Overweight women have a higher incidence of menstrual dysfunction and anovulation. Overweight and obese women are at high risk for reproductive health. The risk of sub-fertility and infertility, conception rates, miscarriage rates and pregnancy complications are increased in these women. In men, obesity is also associated with lower fertility.
This is probably due to a combination of factors. These include hormonal problems, sexual dysfunction and other obesity-related health conditions such as type 2 diabetes and sleep apnoea (both associated with decreased testosterone levels and erection problems). There is strong evidence that obesity reduces in vitro fertilisation (IVF) success rates. Studies have shown lower pregnancy rates and higher miscarriage rates in obese women.
Obese women have an increased risk of developing pregnancy-induced (gestational) diabetes and high blood pressure (pre-eclampsia). Obese women are also more likely to give birth by caesarean section. Children born to obese mothers have an increased risk of some birth defects and high birth weights. One of the reasons for lower fertility rates with weight gain is the increased likelihood of anovulation, which means that an egg is not released each month.
Numerous studies have shown that a weight loss of 5-10 years results in the return of ovulation and improved fertility. Even with our most advanced treatments, such as in vitro fertilisation (IVF), pregnancy rates are reduced in an obese person. Obesity hinders the IVF procedures of egg retrieval and embryo transfer. Even when these procedures go well, there is growing evidence that IVF pregnancy rates are lower in obese patients.
A healthy diet is very important for women who are trying for a baby. Being overweight can affect a woman's fertility and lead to complications during pregnancy. Overweight women who are planning a pregnancy are advised to lose weight before conceiving. Being overweight can also cause abnormal hormonal problems that affect reproductive processes in both women and men.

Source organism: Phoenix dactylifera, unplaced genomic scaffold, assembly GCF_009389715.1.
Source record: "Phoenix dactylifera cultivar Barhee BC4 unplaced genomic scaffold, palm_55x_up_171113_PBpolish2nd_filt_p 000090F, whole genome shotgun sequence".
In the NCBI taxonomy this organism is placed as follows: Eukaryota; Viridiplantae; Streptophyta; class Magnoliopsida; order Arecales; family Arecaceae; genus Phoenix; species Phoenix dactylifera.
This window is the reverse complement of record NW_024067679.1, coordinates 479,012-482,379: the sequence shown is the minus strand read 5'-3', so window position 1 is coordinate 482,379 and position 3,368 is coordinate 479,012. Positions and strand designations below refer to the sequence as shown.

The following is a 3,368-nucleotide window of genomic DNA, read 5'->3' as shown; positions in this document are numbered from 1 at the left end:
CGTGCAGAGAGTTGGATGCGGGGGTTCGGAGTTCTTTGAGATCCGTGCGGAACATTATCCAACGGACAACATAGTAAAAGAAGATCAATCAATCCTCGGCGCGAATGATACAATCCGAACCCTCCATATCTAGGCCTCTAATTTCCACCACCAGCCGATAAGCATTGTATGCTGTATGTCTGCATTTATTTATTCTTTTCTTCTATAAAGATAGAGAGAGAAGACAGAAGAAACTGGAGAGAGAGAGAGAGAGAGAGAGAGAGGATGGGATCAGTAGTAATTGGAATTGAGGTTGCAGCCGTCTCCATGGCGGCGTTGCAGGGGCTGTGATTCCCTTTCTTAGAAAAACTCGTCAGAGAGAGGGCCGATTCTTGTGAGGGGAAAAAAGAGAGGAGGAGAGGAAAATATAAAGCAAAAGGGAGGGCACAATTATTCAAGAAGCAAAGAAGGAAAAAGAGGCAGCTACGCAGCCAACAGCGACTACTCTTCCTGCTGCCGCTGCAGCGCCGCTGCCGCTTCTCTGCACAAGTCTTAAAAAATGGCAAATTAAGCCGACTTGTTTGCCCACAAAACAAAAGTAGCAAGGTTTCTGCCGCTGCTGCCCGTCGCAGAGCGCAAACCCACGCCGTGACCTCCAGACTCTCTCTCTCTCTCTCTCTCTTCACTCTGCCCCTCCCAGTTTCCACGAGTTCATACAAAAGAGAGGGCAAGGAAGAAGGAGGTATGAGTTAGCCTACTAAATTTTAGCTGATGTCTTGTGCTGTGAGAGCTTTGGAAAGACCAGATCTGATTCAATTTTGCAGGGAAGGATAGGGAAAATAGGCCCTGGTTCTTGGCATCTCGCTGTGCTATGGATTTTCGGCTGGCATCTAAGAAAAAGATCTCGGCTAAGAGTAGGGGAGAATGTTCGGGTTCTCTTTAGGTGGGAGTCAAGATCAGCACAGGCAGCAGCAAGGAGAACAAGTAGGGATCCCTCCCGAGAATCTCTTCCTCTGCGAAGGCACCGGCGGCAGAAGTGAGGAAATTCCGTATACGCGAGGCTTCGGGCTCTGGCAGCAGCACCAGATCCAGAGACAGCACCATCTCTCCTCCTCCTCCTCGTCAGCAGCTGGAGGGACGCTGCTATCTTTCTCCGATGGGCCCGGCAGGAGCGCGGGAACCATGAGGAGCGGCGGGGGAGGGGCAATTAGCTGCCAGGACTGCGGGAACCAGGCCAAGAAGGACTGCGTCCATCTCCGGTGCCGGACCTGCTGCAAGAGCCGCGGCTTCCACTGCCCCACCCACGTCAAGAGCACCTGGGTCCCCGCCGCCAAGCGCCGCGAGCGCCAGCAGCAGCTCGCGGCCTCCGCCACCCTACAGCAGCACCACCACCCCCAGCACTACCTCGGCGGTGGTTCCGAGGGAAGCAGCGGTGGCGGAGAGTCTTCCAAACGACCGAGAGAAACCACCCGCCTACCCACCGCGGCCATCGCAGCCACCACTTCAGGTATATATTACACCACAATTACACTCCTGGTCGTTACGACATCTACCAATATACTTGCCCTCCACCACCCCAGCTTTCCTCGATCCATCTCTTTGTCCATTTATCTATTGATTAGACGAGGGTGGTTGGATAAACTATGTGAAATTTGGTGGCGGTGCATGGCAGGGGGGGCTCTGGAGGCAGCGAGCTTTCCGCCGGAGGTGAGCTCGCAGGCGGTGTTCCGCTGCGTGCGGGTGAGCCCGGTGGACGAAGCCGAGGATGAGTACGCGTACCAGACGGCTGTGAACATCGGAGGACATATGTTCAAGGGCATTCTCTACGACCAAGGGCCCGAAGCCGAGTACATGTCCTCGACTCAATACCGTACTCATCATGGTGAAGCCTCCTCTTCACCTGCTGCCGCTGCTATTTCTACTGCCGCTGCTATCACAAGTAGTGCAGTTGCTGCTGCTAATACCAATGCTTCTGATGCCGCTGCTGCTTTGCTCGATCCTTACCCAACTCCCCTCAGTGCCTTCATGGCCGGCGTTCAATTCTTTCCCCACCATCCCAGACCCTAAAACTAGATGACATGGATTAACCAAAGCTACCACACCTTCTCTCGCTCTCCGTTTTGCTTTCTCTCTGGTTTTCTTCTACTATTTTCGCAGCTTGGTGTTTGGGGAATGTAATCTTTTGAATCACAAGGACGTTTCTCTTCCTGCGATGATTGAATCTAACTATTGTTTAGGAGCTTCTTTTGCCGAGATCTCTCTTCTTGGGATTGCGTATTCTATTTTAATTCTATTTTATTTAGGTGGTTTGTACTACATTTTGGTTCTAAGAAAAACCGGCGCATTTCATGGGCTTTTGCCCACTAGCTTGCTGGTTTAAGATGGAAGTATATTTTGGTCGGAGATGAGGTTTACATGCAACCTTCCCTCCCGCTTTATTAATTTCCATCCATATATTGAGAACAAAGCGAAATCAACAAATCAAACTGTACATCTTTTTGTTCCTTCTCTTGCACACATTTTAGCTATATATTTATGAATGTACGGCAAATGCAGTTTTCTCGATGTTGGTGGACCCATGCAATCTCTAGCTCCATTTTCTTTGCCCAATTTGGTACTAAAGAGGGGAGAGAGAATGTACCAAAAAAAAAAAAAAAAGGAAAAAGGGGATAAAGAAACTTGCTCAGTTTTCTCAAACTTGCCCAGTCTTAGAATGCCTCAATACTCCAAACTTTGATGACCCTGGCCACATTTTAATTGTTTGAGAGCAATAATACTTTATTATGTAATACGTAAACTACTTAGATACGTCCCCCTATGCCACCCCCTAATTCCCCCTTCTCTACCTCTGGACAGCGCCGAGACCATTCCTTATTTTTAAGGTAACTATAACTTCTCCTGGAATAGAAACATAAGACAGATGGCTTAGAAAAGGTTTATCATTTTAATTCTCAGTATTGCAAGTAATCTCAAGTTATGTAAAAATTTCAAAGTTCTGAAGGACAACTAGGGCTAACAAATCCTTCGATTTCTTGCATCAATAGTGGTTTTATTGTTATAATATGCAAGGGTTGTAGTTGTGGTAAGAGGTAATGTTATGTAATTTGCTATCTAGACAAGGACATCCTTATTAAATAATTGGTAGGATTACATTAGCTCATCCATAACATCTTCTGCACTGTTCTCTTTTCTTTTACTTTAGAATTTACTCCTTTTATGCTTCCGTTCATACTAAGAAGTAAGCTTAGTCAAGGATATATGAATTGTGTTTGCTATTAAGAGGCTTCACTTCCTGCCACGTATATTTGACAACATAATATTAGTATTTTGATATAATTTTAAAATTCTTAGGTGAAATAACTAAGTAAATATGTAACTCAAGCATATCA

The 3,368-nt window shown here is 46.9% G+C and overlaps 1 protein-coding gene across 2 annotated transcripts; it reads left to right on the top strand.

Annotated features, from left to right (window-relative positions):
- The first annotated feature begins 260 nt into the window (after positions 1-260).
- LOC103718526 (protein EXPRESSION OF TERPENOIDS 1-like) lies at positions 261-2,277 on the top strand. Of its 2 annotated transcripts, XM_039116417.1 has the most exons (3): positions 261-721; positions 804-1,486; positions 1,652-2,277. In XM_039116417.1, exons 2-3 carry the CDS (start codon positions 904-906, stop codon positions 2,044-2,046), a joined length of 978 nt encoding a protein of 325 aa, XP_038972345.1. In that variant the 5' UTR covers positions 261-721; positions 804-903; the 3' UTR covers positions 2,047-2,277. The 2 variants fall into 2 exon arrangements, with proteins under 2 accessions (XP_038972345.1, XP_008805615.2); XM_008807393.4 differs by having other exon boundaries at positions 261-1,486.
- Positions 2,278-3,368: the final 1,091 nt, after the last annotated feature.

Abnormal hormonal signals, as a result of excess weight, negatively affect ovulation and sperm production. In the case of women, it can lead to overproduction of insulin, which can cause irregular ovulation. There is also a link between obesity, excess insulin production and the infertility condition known as polycystic ovary syndrome (PCOS). PCOS is a specific medical condition associated with irregular menstrual cycles, anovulation (decreased or interrupted ovulation), obesity and elevated levels of male hormones.
Women who wish to undergo surgery to treat their obesity problems are advised not to become pregnant for at least 18 months after surgery. Most people know that being overweight or obese increases the risk of health problems such as heart disease and diabetes. Every woman is different, but studies show that for women who are overweight or obese, losing weight increases the chances of getting pregnant. Overweight and obese men have been found to have lower sperm counts and lower sperm motility (movement) than men of normal weight.
Obesity in men may be associated with changes in testosterone levels and other hormones important for reproduction. Studies have found that obesity reduces the rate of pregnancies and live births in women using ART, and increases the rate of miscarriages. The National Infertility Association notes that obesity is common among patients with polycystic ovary syndrome, affecting 50-60 per cent of women with the condition. For example, polycystic ovary syndrome, or PCOS, is one of the most common reasons for infertility in women and can also cause obesity.
Severe iron deficiency anaemia and vitamin B12 deficiency resulting from malabsorption can complicate pregnancy after gastric bypass surgery for morbid obesity. Overweight and obese women have higher levels of a hormone called leptin, which is produced in fat tissue. Ideally, this weight loss effort should be shared by your partner, especially if your partner's BMI is also in the overweight or obese category. If obesity is the underlying cause of your fertility problems, it is best to address it before starting or continuing fertility treatments.
Weight loss in overweight or obese men can significantly increase sperm count and sperm quality.